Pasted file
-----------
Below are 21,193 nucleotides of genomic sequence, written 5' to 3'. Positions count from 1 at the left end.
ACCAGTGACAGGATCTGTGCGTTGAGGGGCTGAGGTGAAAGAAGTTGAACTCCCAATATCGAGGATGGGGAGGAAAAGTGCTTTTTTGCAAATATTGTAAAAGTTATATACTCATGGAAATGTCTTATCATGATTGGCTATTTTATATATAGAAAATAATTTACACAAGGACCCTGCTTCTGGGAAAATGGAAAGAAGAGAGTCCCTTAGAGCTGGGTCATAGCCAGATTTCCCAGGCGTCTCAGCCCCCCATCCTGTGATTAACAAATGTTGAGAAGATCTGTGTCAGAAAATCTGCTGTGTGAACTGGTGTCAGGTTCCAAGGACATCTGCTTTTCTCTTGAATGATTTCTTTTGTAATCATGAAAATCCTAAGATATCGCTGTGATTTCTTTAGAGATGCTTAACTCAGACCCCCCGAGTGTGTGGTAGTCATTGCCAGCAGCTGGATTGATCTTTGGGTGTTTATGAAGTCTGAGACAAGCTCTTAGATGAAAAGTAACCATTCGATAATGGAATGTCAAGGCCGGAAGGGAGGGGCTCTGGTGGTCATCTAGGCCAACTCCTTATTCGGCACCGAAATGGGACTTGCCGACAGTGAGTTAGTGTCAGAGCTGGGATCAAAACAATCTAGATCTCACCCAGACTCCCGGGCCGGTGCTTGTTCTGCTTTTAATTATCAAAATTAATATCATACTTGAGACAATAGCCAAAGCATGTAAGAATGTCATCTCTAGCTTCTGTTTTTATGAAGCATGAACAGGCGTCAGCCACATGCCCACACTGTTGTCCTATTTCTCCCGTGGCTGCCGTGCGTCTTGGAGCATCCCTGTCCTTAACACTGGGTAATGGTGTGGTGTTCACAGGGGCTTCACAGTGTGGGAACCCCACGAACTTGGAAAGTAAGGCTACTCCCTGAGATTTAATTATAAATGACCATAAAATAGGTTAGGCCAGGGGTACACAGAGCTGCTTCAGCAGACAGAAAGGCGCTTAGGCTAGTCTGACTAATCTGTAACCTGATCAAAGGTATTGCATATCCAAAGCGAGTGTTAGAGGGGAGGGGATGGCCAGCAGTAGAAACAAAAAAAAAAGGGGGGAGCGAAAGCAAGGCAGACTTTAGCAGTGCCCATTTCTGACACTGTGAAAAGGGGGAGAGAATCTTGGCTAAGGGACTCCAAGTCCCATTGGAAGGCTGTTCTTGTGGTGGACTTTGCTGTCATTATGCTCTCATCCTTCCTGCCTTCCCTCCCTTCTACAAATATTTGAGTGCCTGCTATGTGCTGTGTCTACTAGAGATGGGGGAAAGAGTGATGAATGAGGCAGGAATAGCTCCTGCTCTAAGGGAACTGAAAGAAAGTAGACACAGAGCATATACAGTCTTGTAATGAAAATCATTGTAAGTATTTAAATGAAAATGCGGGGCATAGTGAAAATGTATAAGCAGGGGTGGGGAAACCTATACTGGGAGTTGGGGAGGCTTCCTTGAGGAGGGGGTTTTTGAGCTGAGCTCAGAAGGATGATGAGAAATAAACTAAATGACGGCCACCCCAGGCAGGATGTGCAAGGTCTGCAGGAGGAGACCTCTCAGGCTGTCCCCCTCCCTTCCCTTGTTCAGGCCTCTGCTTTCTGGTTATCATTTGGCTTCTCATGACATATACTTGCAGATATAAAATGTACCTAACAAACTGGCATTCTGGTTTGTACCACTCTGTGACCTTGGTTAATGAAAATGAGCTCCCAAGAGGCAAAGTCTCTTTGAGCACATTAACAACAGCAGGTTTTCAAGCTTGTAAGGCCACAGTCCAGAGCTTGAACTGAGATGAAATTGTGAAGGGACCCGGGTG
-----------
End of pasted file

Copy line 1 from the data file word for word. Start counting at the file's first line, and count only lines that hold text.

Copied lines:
Below are 21,193 nucleotides of genomic sequence, written 5' to 3'. Positions count from 1 at the left end.